Critics of renewable fuel (chiefly the oil industry) love to claim that growing our own fuel means higher food prices for American consumers. They’re dead wrong, and there’s still a lot of misinformation out there regarding the relationship between corn and the price of food in the grocery store. Let’s take a look:
- The price of corn is the lowest it’s been in three years, yet food prices have not come down. This year USDA is forecasting a record breaking corn crop in the US - just this week they updated their inventory estimate by an increase of 25%! Accordingly we have reached a three year low drop in corn prices- corn traded this month at$4.41 a bushel compared to the 2012 peak of $8.49.
- Only 16% of grocery costs can be traced back to farm inputs, like corn or wheat. The rest goes to costs like energy, transportation, packaging, marketing and labor.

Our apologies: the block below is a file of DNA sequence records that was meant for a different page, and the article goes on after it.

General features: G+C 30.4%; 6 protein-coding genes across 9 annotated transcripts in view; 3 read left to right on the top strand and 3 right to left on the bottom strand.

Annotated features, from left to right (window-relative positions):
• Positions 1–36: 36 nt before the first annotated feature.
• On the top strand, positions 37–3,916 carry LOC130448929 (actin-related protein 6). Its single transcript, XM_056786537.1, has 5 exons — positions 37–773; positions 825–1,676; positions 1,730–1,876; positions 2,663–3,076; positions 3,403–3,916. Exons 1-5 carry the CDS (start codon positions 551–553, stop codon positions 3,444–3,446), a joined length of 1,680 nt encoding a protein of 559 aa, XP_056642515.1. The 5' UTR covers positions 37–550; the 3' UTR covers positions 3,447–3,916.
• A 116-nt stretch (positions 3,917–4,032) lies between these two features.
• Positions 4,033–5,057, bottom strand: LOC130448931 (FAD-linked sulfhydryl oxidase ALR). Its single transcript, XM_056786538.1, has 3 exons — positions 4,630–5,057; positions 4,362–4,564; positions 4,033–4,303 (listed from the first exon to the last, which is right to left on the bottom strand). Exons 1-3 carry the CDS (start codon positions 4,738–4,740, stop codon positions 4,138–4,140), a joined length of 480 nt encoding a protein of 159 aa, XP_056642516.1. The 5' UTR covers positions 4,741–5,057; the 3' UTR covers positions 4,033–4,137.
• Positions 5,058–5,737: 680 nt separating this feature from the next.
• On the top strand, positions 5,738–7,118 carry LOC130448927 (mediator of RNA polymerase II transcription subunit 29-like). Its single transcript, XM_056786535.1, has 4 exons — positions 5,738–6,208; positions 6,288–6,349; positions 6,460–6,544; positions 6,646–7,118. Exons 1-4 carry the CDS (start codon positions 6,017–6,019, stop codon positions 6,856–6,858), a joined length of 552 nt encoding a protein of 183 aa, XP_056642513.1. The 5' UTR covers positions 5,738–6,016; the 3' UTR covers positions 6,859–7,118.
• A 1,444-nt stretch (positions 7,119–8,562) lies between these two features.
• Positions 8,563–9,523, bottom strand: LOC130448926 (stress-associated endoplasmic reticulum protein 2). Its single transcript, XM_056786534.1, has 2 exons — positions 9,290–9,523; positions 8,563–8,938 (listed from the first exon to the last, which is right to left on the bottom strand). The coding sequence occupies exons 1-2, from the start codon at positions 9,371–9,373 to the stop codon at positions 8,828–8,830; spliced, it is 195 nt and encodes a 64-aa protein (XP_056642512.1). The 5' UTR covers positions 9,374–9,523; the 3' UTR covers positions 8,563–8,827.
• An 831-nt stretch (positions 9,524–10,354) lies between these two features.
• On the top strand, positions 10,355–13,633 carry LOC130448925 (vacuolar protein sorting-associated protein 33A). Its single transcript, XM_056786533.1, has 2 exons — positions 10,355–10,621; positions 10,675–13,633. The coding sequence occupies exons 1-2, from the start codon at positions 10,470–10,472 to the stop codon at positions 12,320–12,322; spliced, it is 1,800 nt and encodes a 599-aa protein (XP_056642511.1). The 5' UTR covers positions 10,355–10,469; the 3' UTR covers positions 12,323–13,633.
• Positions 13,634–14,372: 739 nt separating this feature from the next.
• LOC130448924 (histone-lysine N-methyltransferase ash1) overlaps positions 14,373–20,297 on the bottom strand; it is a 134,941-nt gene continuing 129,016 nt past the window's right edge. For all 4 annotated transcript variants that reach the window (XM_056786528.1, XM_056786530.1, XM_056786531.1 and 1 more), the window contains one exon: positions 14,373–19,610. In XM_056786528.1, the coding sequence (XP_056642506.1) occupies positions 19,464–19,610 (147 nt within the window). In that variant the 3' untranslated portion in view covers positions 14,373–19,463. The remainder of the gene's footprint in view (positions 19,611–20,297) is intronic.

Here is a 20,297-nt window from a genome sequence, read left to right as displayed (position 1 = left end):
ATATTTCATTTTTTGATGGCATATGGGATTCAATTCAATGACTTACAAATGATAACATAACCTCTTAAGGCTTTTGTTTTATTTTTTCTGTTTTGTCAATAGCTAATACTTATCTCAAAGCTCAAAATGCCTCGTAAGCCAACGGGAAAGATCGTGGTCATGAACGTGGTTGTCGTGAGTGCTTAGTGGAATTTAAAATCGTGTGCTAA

- Oil, not corn, has been driving up global food prices. While the price of corn is one of many, complicated factors that go into grocery costs, researchers at the World Bank identified crude oil as the number one determinant of global food prices. The cost of energy from oil is integral to so much of the 84% we discussed in #2 (above) that when the price of oil goes up, food prices follow closely behind.
The facts could not be more clear: the agricultural inputs that become renewable fuel simply do not have enough influence on food prices to make a meaningful difference. The only way to spare consumers pain at the grocery store is to end our oil dependence and protect policies that promote alternatives, like the Renewable Fuel Standard.
Read the article as originally posted here.